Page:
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that the moral character of Spain is superior to that of France or England ? Every one acquainted with the three countries knows the contrary. It would be just as erroneous, and for similar reasons, to infer that the English character has deteriorated in consequence of the increase of metropolitan and manufacturing wealth, with its contemporary adjunct of augmented delinquency. The truth is, that both virtues and crimes increase with riches, the former, we conceive in a faster ratio than the latter; unfortunately, we have no statistical return of good actions, and in our strictures on human conduct, whether private or public, we are always prone to dwell with singular pertinacity on the dark rather than on the lighter traits of humanity.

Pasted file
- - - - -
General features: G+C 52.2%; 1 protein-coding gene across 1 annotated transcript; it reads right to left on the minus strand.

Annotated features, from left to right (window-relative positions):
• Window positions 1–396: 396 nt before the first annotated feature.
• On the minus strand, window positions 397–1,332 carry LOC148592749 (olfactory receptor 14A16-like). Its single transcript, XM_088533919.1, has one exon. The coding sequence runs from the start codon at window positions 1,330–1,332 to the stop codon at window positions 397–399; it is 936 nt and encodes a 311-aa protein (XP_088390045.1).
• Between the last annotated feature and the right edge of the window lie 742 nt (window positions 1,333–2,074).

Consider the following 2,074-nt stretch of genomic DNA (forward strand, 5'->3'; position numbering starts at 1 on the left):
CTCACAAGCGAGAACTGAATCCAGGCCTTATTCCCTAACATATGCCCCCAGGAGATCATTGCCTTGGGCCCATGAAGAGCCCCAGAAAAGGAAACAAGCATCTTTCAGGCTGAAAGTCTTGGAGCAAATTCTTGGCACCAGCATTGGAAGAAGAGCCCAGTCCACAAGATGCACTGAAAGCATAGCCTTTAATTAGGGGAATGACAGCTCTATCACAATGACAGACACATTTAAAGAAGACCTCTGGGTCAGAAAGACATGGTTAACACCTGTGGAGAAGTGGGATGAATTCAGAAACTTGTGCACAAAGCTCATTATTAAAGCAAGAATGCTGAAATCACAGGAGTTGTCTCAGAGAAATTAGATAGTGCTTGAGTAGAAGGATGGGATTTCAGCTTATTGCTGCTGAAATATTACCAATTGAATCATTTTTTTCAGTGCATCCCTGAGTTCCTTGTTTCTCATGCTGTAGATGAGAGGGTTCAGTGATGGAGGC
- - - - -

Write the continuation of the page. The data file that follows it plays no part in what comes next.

The increase of PAUPERISM offers another social anomaly not less perplexing than the increase of crime. With more wealth there is more want; with more work there is more destitution,-a greater number of forced idlers. How can these phenomena be explained? There are probably more paupers now than there were people at the time of the Norman conquest. At no former period was the proportion of the absolutely indigent so enormous; and the indigence is the more deplorable, because it is not for the most part selfcreated, but unavoidable and compulsory. Men would work if they could find employers. They are not too proud to ask a fellow-creature for leave to toil, but they cannot find masters. This is an entirely new condition of society, and a malady with which it was never before permanently afflicted. The difficulties of past times mainly consisted in reluctant industry, not in scarcity of employment. It was to grapple with this evil that the past efforts of the Legislature were mainly directed. This was the chief object of the Poor Law of Queen Elizabeth, and of the enactments of her immediate predecessors. They were mainly directed to coerce the idle into industrious habits, and repress that tendency to dissoluteness and vagrancy which resulted from the dissolution of the religious houses, and the transition from slave to free labour, consequent on the decline of villanage. There was then work enough, as there is now for the emancipated negroes of the West Indies, but the people sought to live without labour. The times, however, have changed. People do not lack industry, but occupation; and the novel spectacle now presents itself, which was unknown to Lord Burleigh and his contemporaries,—that of an able-bodied man, competent and willing to work, but unable to find employment.